I wanted to have a mixture of people who represent different identities, [with] relationships to different regions across the country. I love that many of the contributors in the collection are poets. There is something about poets writing longform that I am addicted to — there is a real beautiful lyrical quality to [those essays]. I also wanted to stretch the boundaries of what nature writing was. I didn’t want to pick folks who are classic nature writers because I think that the collection is trying to make those borders fall. There are certainly some classic pieces in there, but there are others that feel more supernatural or extraterrestrial.

What have you learned from this project?

Each of the contributions made me think more expansively about my relationship to myself, nature, history, and the archive. I hope readers feel inspired to do their own natural exploration, to think about their own lives in relation to natural rhythms and systems. I wonder if it will inspire people to think about their own archive: how and what they are collecting, who will hold it for them, where it will live, what story they want it to tell about their life, and what a gift it might be to a future thinker. I hope people find inspiration around their own legacies.

The following is excerpted from the essay “Here’s How I Let Them Come Close” by katie robinson from the collection A Darker Wilderness: Black Nature Writing From Soil to Stars, edited by Erin Sharkey; forthcoming February 2023 from Milkweed Editions.

I practice fear with bugs. Specifically, stinging bugs. I sit on my cracked concrete stoop on humid Minneapolis summer days and notice the behavior patterns of bees and wasps at different times of day. In their dewy waking hours, they stretch their wings and clean their delicate legs. As the sun rises higher into the sky, they take flight, investigating the daylilies and dandelions, yellows and oranges punching out of velvety greens. Later in the day, when the dew has burned off and you can smell the heat coming off the sidewalk, they turn their attention to me — my brightest clothes, the bubbly water I may be drinking, the sandwich or Popsicle I may be eating. And when they come in close, I try to do what my therapist has told me to do and “just notice” what happens in my body. The fear like magma rises up through my core, my arms and legs tense, my heart beats faster, and my breathing changes. There is a memory reel of every time I’ve been stung (age three, on the cheek; eleven, on the thigh; twenty, on the hand), and I notice that I can feel how it felt. Sometimes, this noticing is enough to make me go back inside. Sometimes, I take off down the block, furiously waving and swatting my hands, cursing. But other times, I am able to section off enough space in my body for the fear to see that there are other places containing other things, and I shift my attention to these other places: a place curiosity, a place for relationality, a place for meeting.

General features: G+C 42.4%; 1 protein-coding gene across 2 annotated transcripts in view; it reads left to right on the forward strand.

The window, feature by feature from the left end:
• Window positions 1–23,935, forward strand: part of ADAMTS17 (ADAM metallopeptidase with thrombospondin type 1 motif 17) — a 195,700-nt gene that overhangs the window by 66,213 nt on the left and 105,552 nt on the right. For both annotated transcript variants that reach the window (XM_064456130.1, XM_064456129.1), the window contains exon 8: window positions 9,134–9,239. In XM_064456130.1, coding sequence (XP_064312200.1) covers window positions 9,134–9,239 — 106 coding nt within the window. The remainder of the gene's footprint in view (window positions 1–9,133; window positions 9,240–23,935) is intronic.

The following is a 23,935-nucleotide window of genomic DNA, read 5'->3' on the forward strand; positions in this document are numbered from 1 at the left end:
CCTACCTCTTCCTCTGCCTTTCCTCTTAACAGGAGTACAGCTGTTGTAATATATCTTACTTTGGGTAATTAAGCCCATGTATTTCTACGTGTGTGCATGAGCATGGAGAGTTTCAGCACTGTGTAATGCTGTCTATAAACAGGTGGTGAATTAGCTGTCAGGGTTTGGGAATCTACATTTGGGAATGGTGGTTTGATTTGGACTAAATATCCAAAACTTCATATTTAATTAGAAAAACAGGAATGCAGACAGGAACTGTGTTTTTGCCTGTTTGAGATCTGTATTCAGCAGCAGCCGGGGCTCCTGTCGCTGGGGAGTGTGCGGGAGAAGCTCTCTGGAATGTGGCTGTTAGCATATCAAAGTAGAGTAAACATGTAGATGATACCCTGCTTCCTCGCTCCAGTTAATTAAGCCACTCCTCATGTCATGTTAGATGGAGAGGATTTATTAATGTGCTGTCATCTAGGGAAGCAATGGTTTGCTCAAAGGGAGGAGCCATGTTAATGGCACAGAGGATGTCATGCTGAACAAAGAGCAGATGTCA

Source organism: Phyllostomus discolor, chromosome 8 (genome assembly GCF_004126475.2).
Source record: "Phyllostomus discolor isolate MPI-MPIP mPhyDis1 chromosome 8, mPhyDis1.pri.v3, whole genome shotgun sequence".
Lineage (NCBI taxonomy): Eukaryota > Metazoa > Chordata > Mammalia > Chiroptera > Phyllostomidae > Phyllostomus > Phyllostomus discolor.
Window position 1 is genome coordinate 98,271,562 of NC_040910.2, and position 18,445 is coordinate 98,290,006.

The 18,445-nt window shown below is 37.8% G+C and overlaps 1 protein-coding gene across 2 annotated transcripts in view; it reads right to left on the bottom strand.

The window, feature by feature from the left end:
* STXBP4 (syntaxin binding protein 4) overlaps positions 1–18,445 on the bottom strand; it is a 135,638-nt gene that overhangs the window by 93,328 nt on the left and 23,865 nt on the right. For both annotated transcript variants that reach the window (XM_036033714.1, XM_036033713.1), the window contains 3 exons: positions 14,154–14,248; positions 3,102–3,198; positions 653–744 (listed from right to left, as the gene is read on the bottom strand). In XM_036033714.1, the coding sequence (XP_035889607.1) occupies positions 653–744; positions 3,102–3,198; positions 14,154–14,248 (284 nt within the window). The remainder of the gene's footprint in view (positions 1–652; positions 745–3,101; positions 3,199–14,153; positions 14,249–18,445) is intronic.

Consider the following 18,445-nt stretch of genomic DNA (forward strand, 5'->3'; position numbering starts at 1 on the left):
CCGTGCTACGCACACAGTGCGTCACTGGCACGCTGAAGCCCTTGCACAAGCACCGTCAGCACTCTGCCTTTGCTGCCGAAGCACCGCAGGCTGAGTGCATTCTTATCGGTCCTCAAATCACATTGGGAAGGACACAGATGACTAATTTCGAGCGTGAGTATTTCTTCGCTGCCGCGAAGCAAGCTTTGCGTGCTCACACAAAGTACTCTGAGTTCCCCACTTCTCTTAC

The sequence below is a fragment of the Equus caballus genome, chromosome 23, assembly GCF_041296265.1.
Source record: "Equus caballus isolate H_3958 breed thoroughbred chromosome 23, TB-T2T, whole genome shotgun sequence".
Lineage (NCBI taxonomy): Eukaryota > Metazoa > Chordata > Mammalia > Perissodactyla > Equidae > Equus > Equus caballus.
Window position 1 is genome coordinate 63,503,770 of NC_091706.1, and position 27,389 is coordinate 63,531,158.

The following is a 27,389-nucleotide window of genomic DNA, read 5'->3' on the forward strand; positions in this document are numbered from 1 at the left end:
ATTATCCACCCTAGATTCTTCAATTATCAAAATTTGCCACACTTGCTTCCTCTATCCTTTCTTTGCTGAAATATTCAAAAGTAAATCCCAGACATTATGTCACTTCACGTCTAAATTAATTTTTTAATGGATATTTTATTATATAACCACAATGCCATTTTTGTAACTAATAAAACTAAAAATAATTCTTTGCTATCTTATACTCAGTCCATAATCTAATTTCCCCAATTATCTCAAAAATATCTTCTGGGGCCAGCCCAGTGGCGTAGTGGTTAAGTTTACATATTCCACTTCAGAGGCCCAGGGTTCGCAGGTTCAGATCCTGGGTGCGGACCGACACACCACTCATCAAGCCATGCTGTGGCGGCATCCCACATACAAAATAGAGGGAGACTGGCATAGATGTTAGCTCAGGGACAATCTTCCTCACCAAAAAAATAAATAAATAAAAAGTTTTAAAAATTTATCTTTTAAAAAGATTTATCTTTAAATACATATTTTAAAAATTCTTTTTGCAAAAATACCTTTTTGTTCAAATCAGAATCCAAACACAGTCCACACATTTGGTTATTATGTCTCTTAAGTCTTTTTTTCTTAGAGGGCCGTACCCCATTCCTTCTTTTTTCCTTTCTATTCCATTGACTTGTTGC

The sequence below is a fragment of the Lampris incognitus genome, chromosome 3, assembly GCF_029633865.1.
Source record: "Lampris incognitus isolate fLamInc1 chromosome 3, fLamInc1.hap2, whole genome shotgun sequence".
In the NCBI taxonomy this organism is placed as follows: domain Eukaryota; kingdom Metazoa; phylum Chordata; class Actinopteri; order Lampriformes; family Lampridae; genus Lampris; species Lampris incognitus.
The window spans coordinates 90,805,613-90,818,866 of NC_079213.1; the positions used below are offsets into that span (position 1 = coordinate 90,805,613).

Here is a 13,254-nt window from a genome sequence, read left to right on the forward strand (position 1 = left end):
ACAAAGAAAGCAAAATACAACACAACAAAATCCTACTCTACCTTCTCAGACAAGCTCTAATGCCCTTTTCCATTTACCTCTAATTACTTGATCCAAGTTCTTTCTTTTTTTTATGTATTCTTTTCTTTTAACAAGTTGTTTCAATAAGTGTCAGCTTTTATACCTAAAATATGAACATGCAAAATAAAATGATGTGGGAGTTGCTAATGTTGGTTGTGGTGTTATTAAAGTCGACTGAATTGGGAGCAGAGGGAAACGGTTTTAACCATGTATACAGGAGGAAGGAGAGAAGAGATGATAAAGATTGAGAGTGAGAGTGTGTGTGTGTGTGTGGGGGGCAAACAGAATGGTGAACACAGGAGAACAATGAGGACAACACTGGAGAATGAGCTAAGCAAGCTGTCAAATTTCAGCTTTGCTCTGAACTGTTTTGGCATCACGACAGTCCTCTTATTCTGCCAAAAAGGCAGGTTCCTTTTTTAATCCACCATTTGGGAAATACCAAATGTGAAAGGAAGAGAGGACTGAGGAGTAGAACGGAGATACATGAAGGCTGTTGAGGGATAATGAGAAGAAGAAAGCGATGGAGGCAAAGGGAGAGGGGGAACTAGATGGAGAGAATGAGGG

I wonder what it must be like to encounter a giant being. I wonder what they sense on my breath and in my energetic field. I wonder if they like the heat coming off my head. I wonder what drew them in, and I can’t help but think, They are coming close because they want to. I can assign to them the same decision-making power I have, or I can think about their movements as pure reflex, but neither actually explains why the interaction is happening. All I know is that it is happening, an interspecies encounter where risk is present. And in my most solid parts, I sense that there is a structure outside the spectrum between United States–style, individualized, bootstraps “choice” and “our fate is written in stone”— neither free-market free will nor an all-powerful God playing with dolls — a structure that governs what happens, that governs encounters. I sense a structure that is rhizomatic: a locus of power that has no center, that may burst forth anywhere, and that is not solid or still. It is neither inside nor outside any body, not the wasp’s or my own. I wonder if (which is to say I sense this too) our shared agency arises in our relationship to each other, in the dance of fear and relation that dwells in interstices and edges, a dance perhaps known by all evolving, adapting creatures, perhaps even older than Earth. There is something not fully wasp, as I know wasps to be, and not fully me, as I know me to be, that governs us. We are entangled and in the midst of a vast network of resonances, a cosmically curated chaos, in which sting or no sting, death or no death, everything is unfolding just as it should.